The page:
Juno's opening credits are creative, a blend of reality and animation that gives a hint that the filmmakers will deliver a visually satisfying film. They do. The dialogue is fabulous. Fans of Napoleon Dynamite might want to check out this meatier, edgier slice of cinema. Fans of Dan in Real Life will probably find much to like in the characters interactions. If you like to laugh and tear up within the same movie, check out Juno.

Friday, April 04, 2008

Scribbles and Scrambles - A Year of Forwards in Review

I'm hard at work cleaning out my e-mail. I have saved some frightening things. I alternate between scratching my head in confusion and laughing out loud at the stuff I've forgotten.

Here are some highlights.

Yeah, hook this clumsy chick up with some of those bad boys.

Very creative. Hey, is that my van?

Happy Spring!!!!!

I'm sure there will be more of these little gems...stay tuned.

Thursday, April 03, 2008

Scribble and Scrambles - Let Them Eat Toast

We are conditioned to think that LITTLE kids are the ones with all the cute phraseology and har, har moments. But my big kids still have it.

I tend to like character studies and intricate detail in my books, movies and music. Simple is key, so no dissertations on the complexities of the tsetse fly mating ritual. But I also crave depth on some level.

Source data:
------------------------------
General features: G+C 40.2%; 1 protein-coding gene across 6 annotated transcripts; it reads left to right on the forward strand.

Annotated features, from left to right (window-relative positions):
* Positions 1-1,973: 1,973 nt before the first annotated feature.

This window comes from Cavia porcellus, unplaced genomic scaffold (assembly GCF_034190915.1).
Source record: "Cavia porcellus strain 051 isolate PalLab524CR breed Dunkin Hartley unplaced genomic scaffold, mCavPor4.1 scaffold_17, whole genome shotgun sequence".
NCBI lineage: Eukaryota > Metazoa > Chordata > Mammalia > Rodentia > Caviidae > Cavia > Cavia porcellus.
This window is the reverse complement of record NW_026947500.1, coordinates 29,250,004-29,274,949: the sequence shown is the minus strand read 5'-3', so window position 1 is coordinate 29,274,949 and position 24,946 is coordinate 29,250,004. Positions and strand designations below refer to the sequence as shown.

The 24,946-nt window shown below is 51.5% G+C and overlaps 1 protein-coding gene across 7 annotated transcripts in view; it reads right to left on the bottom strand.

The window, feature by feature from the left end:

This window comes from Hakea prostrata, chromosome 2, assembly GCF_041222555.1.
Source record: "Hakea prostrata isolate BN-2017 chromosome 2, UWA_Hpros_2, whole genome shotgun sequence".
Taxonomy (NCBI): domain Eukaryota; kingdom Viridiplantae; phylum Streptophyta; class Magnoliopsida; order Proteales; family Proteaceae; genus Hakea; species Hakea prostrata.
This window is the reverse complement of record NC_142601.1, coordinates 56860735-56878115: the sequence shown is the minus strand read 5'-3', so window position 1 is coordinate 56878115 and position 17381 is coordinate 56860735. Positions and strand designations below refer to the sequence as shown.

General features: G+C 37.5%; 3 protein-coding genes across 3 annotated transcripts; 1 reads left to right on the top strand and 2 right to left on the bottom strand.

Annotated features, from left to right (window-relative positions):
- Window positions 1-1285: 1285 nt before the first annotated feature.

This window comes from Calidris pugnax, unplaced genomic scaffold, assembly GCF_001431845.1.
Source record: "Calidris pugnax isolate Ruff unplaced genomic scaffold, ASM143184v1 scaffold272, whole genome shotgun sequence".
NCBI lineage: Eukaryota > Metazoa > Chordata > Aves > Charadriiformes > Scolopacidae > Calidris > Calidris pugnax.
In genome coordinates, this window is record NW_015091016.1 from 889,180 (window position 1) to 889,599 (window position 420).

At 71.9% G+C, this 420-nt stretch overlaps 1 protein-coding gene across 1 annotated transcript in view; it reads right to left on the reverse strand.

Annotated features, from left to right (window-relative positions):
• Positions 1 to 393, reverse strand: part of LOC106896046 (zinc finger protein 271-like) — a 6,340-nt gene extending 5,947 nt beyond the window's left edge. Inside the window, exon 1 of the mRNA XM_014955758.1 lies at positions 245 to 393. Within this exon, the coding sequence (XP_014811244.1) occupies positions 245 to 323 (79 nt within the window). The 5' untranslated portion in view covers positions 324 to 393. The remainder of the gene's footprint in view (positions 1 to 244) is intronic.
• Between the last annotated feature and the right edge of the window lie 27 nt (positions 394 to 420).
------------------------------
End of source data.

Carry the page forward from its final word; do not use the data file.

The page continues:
The Body Farm at the University of Tennessee fascinates me. I don't think I ever want to go on a field trip and give it a look-see or scratch and sniff test but the idea, the details, wow. It's kind of a spiritual zing for me. How cool is my God Who created blood that pools a certain way in certain conditions telling a story about what happened?

I didn't care for my psychology professor so much, but he assigned the book, "The Man Who Mistook His Wife for a Hat." Full of amazing brain malfunctions in still functioning people, and I became amazed with the idea that left could disappear completely, or that proper word choices don't necessarily make it to the mouth. (Ah. So that's my problem.)

My taste in books, movies and music reflects this. Hmmm ,I think I'll call this quality, curiosity, or maybe the sense of absurd. You can call me Abby. As in Abbynormal.

We rented the movie Once a few weeks ago. I watched it first, and then tried to describe it to the others. My family peppered me with questions and finally came out and asked, "Will I like it?" I found myself recommending it to each of them, and yet at the same time warning them away. The obvious issue was the extremely F-word-inated dialogue. Not my favorite word and it shares top billing with the music. However, if you can overlook it, the story is great.